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Bay Area/San Diego and Imperial Regional Nutrition Network
Vending Machine Toolkit

Below are tools to help you begin the process of adopting a healthy vending machine policy.
These tools will help you to assess, strategize, and implement a healthier way of eating
in your organization and community.

On this page:
Healthy School Vending Machines | 2009 Update  |  Background Information  |  Policy Development 
Assessment  |  Policy Implementation  |  Evaluation  |  Additional Resources  |  For More Information

Healthy Vending Machines in Schools! > posted 01.03.12
In order to combat the childhood obesity epidemic, the food that children have access to in vending machines at schools and other public venues has been under heavy scrutiny. This has led to the creation of a number of positive enterprises that give school children organic, low fat, low sugar, fresh and nutritious snack items; www.thelunchbox.org/community/lunchbox/2011/12/20/vending-machines-go-healthy-and-organic.

2009 Update to our Healthy Vending Policy
The National Policy & Legal Analysis Network to Prevent Childhood Obesity (NPLAN), a project of Public Health Law & Policy (PHLP) has developed several products to promote healthy vending in schools and school districts and to restrict food and beverage advertising in schools.  These and other resources are available on the NPLAN Website, www.nplanonline.org.  Downloads are available to all without registration.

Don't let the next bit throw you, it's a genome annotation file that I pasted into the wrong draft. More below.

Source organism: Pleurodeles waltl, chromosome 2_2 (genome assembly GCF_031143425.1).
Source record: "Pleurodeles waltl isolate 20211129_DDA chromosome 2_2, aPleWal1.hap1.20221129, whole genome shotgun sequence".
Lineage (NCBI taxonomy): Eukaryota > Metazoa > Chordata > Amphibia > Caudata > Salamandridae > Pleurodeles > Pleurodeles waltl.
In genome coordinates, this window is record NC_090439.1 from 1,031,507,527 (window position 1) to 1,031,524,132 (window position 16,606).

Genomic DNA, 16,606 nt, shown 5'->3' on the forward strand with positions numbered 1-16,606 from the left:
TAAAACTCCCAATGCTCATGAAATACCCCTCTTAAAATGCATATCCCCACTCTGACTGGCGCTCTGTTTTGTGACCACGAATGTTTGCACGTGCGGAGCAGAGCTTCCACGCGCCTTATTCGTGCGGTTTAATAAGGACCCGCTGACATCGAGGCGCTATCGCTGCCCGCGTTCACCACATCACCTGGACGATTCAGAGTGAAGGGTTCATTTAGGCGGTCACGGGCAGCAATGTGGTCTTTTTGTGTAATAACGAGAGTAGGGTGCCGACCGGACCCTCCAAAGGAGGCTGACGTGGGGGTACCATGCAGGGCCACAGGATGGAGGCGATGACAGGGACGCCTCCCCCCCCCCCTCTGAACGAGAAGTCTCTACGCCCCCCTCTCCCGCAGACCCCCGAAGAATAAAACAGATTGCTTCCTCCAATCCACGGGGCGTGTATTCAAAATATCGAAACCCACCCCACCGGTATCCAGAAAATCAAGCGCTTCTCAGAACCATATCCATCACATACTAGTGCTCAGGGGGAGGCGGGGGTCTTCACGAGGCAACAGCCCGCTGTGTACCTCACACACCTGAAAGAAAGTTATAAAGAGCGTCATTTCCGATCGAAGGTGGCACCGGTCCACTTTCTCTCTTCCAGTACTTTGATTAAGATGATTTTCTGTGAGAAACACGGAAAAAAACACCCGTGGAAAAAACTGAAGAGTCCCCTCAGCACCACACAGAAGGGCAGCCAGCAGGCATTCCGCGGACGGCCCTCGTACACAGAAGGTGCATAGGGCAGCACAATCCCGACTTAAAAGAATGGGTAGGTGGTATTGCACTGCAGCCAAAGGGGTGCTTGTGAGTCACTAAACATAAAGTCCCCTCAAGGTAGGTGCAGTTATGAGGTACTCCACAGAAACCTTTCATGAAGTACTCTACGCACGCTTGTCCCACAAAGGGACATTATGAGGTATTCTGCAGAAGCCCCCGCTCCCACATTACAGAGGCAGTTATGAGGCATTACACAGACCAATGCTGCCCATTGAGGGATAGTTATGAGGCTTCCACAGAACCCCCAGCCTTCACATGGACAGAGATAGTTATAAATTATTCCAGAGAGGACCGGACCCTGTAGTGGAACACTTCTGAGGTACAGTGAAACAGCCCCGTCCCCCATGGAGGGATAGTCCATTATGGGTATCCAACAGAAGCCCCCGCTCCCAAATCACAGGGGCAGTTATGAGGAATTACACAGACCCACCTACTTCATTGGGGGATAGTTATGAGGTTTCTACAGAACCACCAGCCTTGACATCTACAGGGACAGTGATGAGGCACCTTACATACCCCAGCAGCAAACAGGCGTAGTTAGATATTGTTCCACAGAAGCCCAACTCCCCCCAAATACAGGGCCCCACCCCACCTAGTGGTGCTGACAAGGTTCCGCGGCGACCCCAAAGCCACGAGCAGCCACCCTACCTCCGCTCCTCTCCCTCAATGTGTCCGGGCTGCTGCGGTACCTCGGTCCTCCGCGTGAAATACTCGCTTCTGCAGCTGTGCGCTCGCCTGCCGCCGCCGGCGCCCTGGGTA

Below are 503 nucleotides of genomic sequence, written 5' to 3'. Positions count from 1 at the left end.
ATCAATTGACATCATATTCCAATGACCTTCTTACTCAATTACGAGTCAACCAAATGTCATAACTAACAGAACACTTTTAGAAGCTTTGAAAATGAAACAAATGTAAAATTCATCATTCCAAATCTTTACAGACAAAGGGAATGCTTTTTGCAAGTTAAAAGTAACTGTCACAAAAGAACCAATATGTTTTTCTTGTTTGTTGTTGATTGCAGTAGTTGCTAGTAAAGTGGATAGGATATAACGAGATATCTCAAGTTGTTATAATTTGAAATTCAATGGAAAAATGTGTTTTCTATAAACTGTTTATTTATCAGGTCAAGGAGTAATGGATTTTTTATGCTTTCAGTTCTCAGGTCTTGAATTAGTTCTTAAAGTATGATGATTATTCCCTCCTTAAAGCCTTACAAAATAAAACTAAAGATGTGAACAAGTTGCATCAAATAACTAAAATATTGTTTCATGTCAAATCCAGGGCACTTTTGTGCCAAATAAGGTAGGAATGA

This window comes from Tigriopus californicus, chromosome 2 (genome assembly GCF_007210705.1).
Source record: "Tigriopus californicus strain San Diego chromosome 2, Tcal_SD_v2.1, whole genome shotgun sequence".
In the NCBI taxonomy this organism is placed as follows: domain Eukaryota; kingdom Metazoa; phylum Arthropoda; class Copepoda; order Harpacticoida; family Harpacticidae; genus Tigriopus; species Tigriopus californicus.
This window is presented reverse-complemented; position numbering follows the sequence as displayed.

Healthy Vending > updated 12.10.10

Restricting Food and Beverage Advertising in Schools

Below are fact sheets (in PDF format) to facilitate the school vending contract negotiation process are available at www.schoolhealthlaw.org/publications.html.

Background Information
The Bay Area (BANPAC) and San Diego/Imperial Regional Nutrition Networks have successfully empowered individuals to advocate for healthier vending machines.  In the Bay Area, three counties (Contra Costa, Marin, and Santa Clara) and two cities (Berkeley and San Jose) have passed vending machine policies, and two others are in process.  In spring 2006, the County of San Diego Department of Parks and Recreation passed a 100% healthy vending machine policy for all sites.

Below are tools to help you give background information to key stakeholders in changing vending machine policies.

• Chula Vista Healthy Vending Article (Elected Official Handout)
• North Carolina Healthy Vending Policy Fact Sheet
• Healthy Vending Machine Literature Review

Policy Development
The following are tools to help you strategize as you begin to develop your policy.

• Logic model: A schematic overview of the entire process.
• Strategies: 5 key strategies for developing your policy
• Potential Challenges (coming soon) / Lessons Learned

Key Steps and Lessons Learned

• Contra Costa County
• Marin County
• San Diego County
• San Francisco Unified School District
• Santa Clara County

Assessment
In order to develop a sound policy, the following should be assessed: 1) current status of vending machines in the organization/community 2) opinions and receptivity of key players to healthy vending, including vending machine users.